One of the most profound issues of the climate crisis is the question of developing countries. Were they to continue to progress in the same way as developed ones, they would become highly industrial and acutely worsen the climate problem, not to mention cause immeasurable environmental harm. It is vital their respective progressions occur in a way that betters each population but also nurtures the natural world. No small undertaking. And because developed nations were able to grow and develop uninterrupted by environmental concerns, many undeveloped countries now have the moral high ground: why shouldn’t they also have the same freedoms to progress their countries in the same way? If developing nations are to move forward in a new and sustainable way, the onus sits on rich and developed nations to provide the means – money – to do this.
The Paris agreement reiterated a 2009 commitment that the World’s rich countries should provide $100 billion per year by 2020 to assist developing nations handle the impacts of climate change and transform their economies into green ones. As discussed by the BBC, by 2019, only $79.6 billion was raised. Even more, a recent United Nations report has indicated that the agreed upon amount would not be reached until 2023, and this is despite the fact that newer and more ambitious targets have been put in place for 2025. What this all tends to suggest is that governmental drive is not going to be enough. What it suggests is that the time is at hand for private money – commercial enterprise – to step into the gap and start playing its part in a much more meaningful way.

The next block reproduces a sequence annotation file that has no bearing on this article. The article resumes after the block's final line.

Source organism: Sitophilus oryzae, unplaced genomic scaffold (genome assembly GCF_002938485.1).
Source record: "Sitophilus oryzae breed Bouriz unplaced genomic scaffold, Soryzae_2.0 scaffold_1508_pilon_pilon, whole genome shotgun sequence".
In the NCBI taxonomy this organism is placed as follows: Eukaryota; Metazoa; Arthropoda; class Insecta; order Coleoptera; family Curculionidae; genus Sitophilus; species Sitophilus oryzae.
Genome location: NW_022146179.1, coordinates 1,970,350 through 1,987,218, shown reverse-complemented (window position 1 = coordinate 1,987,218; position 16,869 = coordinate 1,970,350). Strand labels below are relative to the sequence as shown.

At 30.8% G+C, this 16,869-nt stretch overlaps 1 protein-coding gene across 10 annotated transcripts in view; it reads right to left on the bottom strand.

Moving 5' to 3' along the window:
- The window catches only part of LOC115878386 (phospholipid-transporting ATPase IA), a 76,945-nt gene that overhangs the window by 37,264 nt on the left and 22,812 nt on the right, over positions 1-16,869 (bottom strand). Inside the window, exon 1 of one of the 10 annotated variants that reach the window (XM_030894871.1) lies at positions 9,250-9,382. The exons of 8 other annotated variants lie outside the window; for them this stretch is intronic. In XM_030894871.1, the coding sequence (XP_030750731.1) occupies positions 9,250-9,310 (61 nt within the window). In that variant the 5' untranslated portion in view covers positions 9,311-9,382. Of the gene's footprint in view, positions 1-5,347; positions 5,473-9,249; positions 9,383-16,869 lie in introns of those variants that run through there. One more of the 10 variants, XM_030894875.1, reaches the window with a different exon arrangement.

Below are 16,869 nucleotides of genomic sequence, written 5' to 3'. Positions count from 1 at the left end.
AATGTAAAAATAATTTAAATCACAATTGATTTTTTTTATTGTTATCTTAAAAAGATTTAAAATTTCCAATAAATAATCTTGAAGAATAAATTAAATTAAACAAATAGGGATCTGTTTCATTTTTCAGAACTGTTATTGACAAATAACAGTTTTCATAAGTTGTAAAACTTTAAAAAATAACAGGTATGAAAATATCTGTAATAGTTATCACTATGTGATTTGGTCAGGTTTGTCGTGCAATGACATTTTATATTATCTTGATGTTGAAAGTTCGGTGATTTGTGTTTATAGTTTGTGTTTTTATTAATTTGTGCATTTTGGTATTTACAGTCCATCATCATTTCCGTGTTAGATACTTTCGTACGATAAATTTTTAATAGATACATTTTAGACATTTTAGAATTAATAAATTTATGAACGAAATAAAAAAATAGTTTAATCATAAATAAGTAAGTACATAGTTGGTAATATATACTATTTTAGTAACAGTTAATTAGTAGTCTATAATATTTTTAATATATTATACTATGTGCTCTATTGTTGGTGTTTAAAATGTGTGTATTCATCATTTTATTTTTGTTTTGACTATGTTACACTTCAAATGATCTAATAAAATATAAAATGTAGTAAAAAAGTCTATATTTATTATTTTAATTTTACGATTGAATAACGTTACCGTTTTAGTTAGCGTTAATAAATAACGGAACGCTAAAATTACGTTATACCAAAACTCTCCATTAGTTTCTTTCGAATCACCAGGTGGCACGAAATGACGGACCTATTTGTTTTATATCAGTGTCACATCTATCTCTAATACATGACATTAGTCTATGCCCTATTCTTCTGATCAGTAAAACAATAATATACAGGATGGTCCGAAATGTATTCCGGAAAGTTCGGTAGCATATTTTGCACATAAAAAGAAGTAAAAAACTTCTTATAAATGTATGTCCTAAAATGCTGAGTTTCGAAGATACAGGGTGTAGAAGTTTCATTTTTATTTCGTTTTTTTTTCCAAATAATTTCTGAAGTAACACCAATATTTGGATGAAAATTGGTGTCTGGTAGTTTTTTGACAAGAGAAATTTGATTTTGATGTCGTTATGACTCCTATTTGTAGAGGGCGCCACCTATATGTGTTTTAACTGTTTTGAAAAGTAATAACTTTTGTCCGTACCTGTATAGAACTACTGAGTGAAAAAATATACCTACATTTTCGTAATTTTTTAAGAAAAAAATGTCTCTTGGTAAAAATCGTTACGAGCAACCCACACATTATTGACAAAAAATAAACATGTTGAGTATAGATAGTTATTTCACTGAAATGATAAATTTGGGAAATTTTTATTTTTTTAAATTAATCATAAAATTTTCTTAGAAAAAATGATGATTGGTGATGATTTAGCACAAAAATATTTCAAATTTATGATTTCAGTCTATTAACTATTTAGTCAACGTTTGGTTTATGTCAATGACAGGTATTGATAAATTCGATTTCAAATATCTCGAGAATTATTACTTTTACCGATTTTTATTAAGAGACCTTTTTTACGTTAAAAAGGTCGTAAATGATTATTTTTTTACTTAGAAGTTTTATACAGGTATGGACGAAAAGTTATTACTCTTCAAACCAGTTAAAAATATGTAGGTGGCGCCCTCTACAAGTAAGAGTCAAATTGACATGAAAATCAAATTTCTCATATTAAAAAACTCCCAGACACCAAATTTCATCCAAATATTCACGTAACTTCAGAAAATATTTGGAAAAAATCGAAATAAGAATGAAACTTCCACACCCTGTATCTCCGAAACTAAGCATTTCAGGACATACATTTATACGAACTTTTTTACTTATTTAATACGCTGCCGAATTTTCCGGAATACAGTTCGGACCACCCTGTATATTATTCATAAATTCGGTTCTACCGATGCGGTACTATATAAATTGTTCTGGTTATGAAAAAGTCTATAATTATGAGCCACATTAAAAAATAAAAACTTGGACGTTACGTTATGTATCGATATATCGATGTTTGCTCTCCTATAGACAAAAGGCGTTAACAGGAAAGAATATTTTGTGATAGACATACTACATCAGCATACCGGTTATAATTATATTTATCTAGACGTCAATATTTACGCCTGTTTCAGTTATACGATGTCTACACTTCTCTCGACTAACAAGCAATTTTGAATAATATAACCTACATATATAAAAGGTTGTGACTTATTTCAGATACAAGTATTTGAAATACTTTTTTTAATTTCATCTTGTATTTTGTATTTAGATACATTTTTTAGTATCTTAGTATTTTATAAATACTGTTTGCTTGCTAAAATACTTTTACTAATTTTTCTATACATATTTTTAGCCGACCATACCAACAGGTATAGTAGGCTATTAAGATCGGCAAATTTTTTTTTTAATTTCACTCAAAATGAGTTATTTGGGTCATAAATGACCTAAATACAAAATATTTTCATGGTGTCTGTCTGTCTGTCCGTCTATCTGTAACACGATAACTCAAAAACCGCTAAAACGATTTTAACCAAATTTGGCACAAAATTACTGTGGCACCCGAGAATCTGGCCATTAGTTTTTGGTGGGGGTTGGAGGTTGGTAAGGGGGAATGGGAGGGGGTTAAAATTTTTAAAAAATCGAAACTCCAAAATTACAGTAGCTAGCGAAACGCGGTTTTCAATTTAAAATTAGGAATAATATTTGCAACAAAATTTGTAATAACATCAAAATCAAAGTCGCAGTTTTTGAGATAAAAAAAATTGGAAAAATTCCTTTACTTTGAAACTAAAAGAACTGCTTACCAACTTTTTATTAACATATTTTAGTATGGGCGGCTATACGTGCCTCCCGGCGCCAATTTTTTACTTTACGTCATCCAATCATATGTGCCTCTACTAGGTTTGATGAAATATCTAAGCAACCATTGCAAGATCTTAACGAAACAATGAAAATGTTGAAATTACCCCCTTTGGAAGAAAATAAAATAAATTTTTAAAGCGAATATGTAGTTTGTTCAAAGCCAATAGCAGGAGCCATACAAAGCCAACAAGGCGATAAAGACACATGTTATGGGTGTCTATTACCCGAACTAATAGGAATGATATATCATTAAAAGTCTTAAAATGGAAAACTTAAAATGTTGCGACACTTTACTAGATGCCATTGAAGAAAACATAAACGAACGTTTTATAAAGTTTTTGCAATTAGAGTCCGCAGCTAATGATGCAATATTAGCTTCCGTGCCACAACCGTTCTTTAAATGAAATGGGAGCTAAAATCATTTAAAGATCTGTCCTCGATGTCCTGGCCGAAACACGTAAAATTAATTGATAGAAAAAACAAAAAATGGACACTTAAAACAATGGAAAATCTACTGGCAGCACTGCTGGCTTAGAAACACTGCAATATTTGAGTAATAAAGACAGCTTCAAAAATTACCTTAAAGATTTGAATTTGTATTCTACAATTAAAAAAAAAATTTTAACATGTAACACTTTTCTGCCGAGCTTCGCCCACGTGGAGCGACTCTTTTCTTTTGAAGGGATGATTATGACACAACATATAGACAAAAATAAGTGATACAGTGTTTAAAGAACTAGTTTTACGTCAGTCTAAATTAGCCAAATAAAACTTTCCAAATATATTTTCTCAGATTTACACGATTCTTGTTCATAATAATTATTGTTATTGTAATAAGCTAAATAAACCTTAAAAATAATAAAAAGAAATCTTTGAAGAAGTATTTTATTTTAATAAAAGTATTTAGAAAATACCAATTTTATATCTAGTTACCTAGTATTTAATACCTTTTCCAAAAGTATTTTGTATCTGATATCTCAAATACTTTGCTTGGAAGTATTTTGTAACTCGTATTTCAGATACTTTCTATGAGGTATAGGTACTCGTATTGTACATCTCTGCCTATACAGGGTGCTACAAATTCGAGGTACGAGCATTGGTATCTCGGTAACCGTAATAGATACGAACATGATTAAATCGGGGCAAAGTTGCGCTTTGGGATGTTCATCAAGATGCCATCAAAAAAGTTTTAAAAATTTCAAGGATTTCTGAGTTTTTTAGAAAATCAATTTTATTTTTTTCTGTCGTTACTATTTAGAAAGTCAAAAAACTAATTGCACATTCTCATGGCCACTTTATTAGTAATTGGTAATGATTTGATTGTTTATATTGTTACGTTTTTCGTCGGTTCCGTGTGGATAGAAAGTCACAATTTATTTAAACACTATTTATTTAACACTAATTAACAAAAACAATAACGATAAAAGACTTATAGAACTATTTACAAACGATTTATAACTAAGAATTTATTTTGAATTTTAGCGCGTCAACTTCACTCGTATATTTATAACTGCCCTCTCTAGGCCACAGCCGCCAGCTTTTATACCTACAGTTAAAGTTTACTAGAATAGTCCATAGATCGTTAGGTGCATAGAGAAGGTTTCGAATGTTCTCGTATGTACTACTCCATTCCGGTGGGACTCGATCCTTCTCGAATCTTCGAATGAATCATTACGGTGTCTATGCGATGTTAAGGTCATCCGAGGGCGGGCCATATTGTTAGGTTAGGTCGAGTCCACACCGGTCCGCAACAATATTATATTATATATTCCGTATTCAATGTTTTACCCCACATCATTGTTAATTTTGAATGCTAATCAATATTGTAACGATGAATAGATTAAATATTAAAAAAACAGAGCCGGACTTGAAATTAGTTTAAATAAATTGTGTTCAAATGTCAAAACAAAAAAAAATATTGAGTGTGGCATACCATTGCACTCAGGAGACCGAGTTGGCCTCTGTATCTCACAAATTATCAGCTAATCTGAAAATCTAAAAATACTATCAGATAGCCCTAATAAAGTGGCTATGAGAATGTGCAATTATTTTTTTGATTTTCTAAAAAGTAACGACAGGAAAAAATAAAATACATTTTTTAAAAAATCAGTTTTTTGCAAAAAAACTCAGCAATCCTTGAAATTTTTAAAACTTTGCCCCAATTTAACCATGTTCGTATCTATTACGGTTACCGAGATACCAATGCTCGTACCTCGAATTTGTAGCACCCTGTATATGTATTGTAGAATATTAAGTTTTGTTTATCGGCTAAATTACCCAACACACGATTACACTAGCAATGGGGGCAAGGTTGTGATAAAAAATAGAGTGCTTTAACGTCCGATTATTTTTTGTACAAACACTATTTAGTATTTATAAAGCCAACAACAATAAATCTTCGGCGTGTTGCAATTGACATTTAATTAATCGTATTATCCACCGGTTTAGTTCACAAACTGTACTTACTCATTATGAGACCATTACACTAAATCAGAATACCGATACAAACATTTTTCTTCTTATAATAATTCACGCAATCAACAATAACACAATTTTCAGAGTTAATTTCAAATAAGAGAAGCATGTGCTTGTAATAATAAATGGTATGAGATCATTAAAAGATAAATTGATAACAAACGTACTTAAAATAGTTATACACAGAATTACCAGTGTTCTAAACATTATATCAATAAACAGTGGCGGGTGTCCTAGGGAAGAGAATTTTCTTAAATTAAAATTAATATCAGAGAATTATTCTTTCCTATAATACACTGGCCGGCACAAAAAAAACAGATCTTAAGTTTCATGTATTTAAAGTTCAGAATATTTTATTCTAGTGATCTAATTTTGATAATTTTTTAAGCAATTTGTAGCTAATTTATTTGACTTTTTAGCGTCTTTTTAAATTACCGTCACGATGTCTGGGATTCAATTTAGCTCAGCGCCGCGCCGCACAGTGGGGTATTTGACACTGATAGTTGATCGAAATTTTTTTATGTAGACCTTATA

As demonstrated by Nature in data taken from OECD.org, 2013 saw the generation of $52.3 billion of green financing for developing nations. Of this, $39.5 billion was public money and 12.8 private. In 2014, this total rose to $61.8 billion with 45.1 being public money and 16.7 private. Rolling the clock forward to 2017, the total amount generated was $71.2 billion. 56.7 was public sourced money and only 14.5 was private. Irrespective of gaps in the data, it does point to two things.
The first is that not enough finance is being generated for developing nations for them to suitably prepare for the climate crisis. And second, the amount of private funding flowing into the climate kitty for developing countries does not appear to be forthcoming. In a post-COP26 world, and with newer and starker warnings about where the climate crisis is taking us, the world of finance needs to get on board, and quickly.